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This Day in History
Barbie makes her debut, 1959
On this day in 1959, the first Barbie doll goes on display at the American Toy Fair in New York City. Eleven inches tall, with a waterfall of blond hair, Barbie…
Category: Colonial America
King George III’s Proclamation of 1763, issued 250 years ago today, proved to be just the first of a series of British actions that led to the American Revolution.
Archeologists have discovered the remains of a 16th century garrison that predates the earliest English settlements in the United States by decades.
New evidence supports historical accounts that desperate Jamestown colonists resorted to cannibalism during the harsh winter of 1609-10.
Four years after Paul Revere’s midnight ride, a military disaster left the famous patriot under arrest and facing charges of insubordination and cowardice.
As America celebrates Thanksgiving, explore the real history of the Pilgrims’ purported landing place—Plymouth Rock.
Discover five things about the hosts of the first Thanksgiving that might come as a surprise.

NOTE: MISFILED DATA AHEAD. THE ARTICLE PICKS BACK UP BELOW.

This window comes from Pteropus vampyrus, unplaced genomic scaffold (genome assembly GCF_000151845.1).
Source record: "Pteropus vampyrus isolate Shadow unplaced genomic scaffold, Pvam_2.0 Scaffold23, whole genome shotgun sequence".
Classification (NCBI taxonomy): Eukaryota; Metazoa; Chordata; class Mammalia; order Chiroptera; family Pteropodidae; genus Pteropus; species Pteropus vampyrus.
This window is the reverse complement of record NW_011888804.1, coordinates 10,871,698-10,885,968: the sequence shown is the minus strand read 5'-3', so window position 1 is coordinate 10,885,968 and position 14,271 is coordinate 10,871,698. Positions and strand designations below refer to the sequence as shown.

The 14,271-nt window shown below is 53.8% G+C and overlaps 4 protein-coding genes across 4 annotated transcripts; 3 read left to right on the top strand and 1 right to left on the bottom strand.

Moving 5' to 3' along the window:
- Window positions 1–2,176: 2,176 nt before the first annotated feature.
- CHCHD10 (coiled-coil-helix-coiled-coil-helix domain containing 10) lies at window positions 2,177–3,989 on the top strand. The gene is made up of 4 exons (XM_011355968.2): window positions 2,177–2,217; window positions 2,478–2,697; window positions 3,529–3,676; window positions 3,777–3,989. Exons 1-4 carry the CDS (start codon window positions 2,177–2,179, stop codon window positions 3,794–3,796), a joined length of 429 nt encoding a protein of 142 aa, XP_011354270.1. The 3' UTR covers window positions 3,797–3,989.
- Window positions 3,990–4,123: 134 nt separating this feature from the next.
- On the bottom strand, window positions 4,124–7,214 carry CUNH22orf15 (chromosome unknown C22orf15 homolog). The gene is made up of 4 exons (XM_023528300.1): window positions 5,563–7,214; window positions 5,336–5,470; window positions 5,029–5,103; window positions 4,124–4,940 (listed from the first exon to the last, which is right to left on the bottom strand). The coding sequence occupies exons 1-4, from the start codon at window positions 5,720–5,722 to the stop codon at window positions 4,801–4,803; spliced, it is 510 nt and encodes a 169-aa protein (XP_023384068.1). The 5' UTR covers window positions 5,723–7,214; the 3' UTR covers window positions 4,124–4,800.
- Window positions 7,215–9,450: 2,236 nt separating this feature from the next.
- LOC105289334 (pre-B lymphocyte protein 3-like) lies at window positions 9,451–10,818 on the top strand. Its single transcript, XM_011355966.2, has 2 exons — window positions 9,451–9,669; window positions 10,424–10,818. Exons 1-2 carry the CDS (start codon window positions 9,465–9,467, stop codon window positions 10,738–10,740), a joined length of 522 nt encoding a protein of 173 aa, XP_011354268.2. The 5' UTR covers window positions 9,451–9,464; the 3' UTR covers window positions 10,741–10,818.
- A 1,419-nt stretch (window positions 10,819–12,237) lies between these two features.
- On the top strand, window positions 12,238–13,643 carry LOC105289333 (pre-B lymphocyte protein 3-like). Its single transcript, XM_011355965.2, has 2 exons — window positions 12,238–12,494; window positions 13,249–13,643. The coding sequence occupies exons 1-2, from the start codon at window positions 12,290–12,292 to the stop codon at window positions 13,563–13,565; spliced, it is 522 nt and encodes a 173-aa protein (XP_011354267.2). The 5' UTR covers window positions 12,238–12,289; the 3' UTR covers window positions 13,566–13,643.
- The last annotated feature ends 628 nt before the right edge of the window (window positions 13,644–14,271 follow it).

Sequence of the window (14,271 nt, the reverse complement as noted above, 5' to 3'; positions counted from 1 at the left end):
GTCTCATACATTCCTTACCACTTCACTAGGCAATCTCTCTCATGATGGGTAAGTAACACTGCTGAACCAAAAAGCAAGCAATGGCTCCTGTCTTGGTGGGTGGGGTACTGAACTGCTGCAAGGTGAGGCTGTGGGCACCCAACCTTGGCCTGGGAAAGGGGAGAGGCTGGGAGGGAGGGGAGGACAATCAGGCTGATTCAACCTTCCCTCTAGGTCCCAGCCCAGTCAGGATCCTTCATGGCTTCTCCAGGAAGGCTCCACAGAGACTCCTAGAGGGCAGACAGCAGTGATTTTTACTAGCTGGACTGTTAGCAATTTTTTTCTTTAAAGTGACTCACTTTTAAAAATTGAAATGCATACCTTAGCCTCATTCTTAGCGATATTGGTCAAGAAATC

Thirty years before the infamous Salem witch trials, a witch hunt hysteria swept through another colonial New England town.
Some 219 years before she was accused of killing her parents, Lizzie Borden’s ancestor Thomas Cornell hanged for his mother’s murder.
A building in Williamsburg, Virginia, might be the oldest existing structure associated with black education in the United States.
Benjamin Franklin’s name appears on a newly discovered list of members of the Union Fire Department, which he founded in 1736.
British barristers and American attorneys debated whether the historic document amounted to treason.
Geologists are investigating whether tainted drinking water killed most of Jamestown’s colonists during the “starving time” of 1609-1610.
Explore the history of the Declaration of Independence, which proclaimed America’s independence on July 4, 1776.